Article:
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Arizona Ringtail Cats


Picture of Ringtail Cat By Robert Body at Camelback Mountain Ringtail Cat © Robert Body


The Ringtail Cat is sleek and cunning and somewhat "cat-like" but is not a cat at all. It actually belongs to the raccoon family. This beautiful animal has a unique appearance that resembles a combined look of a small fox, a fluffy raccoon and yes, a domestic house cat. Its long bushy tail has distinctive, alternating black and white rings from which it gets its name. An adult will weigh about 2 to 3 pounds.

The Official Arizona State Mammal. The Ringtail Cat is rarely seen because it is nocturnal, sleeping by day and hunting at night. Its usual habitat is desert regions and make their homes in hard to get places around rock piles, large boulder outcroppings and canyon walls. In the Phoenix area, you may be fortunate to experience them as you hike up the trail at Piestewa Peak during late evenings through the dark of night.

Facts, Characteristics and Behavior

The Ringtail cat is mostly solitary choosing to be alone except during mating season between February and May. It gives live birth after a gestation period of around 50 days. The young are weaned at about 9 weeks. The female will bring them food to the den for the first 2 months at which time the little ones begin foraging for food with mom.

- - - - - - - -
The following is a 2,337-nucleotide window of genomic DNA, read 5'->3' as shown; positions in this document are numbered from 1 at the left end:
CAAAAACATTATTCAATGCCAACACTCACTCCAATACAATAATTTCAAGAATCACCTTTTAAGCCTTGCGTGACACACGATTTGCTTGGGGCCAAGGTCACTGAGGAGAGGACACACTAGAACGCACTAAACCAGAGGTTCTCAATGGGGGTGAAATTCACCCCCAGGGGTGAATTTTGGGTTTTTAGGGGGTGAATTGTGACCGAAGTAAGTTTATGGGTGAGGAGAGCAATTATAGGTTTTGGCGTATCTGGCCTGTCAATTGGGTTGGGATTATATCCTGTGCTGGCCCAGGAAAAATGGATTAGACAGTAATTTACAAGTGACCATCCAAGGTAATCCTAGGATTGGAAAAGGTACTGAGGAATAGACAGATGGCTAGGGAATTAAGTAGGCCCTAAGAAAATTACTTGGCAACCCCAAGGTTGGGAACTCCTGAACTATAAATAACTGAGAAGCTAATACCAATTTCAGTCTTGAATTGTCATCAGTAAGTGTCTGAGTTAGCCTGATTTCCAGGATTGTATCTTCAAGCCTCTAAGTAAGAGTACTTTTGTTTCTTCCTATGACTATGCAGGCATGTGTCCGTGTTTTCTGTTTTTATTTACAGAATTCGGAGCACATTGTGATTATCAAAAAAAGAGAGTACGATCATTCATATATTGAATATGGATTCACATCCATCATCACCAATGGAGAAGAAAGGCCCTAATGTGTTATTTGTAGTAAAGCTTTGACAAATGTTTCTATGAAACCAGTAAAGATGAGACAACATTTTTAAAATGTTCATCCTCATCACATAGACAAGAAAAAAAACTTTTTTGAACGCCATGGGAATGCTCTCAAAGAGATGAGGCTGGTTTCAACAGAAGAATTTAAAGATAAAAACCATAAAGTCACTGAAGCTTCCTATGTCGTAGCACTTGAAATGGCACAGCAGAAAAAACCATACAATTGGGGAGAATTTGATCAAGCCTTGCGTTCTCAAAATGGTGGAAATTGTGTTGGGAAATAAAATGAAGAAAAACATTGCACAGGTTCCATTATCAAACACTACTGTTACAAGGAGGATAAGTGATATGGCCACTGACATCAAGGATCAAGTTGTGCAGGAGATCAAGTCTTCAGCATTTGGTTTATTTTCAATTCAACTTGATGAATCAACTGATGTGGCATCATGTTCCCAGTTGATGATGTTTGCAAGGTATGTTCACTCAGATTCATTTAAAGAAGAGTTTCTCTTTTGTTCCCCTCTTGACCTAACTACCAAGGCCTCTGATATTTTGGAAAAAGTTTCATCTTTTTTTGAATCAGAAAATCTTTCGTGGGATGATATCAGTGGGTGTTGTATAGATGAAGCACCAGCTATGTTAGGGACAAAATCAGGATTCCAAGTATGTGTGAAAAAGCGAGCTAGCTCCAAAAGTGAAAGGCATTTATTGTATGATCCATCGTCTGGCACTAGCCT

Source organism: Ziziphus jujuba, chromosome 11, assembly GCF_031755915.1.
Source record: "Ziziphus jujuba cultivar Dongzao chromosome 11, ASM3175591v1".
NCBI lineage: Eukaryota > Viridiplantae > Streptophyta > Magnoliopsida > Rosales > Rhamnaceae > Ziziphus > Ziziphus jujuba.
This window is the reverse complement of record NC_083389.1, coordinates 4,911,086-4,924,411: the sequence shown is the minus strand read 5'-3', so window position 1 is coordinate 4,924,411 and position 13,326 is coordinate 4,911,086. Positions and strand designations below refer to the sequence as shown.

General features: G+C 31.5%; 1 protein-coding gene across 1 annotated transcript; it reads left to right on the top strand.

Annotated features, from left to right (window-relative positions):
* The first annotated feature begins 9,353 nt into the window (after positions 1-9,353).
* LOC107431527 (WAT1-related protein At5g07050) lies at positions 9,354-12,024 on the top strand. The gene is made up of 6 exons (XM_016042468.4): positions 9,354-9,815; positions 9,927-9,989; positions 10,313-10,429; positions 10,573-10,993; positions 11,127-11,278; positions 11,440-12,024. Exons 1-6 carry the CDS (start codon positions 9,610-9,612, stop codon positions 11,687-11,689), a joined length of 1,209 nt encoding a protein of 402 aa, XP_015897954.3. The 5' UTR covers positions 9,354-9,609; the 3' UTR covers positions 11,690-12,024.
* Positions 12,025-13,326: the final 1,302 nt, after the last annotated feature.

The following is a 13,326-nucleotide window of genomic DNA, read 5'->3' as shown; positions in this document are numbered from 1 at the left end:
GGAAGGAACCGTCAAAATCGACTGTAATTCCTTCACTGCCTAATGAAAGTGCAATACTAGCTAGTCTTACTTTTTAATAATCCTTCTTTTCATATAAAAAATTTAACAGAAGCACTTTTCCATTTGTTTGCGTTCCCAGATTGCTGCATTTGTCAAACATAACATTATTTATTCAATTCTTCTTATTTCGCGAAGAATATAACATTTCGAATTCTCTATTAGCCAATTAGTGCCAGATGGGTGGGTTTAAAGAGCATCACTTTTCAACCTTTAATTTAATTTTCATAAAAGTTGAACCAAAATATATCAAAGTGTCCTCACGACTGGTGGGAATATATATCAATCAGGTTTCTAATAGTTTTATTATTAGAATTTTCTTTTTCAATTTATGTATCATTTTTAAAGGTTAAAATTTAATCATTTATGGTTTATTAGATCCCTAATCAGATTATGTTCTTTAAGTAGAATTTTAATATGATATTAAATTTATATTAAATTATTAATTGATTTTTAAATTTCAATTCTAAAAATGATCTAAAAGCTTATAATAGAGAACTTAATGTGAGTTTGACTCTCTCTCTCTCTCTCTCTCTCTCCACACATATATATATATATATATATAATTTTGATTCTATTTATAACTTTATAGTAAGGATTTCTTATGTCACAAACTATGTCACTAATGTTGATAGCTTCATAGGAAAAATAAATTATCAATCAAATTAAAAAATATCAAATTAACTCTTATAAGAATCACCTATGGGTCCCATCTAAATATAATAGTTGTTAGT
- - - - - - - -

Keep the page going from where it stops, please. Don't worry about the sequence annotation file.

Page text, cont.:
Ringtails are very skilled climbers as they scurry up and down canyon rocks, boulders , trees and even cactus. They are able to descend at steep angles by rotating their hind feet 180 degrees enabling firm grips and quick changes in direction.

Being nocturnal, they hunt at night with keen smell and eyesight. Its diet primarily consists of a variety of small mammals, reptiles and birds but is supplemented with fruit and plant life. If they are nesting near farms and ranches, they will invade chicken coops.

Ringtail cats sleep during daylight hours nesting in dens that may be located in rock crevices, hollow logs, brush piles and even in nearby buildings. In the early days, miners and ranchers would let them have interior access to barns and cabins to control rat and mice populations. Some still do.

The primary predators of ringtails are fox, coyotes, bobcats and large owls. Some farmers and ranchers deem them pests because they attack chickens and invade fruit orchards. Besides, they can become very noisy at night by barking, hissing and growls. They also emit a foul odor.

Range of Ringtail Cats

They primarily exist in the southwestern states of Arizona, Nevada, New Mexico, Utah, Colorado and southeastern California. But there are Ringtail species that extend into Texas, Kansas and Oregon. They also inhabit the desert regions of Northern Mexico and Baja California. The Ringail was officially designated as the State Mammal of Arizona in 1986.

Video: Ringtail Cat in Phoenix

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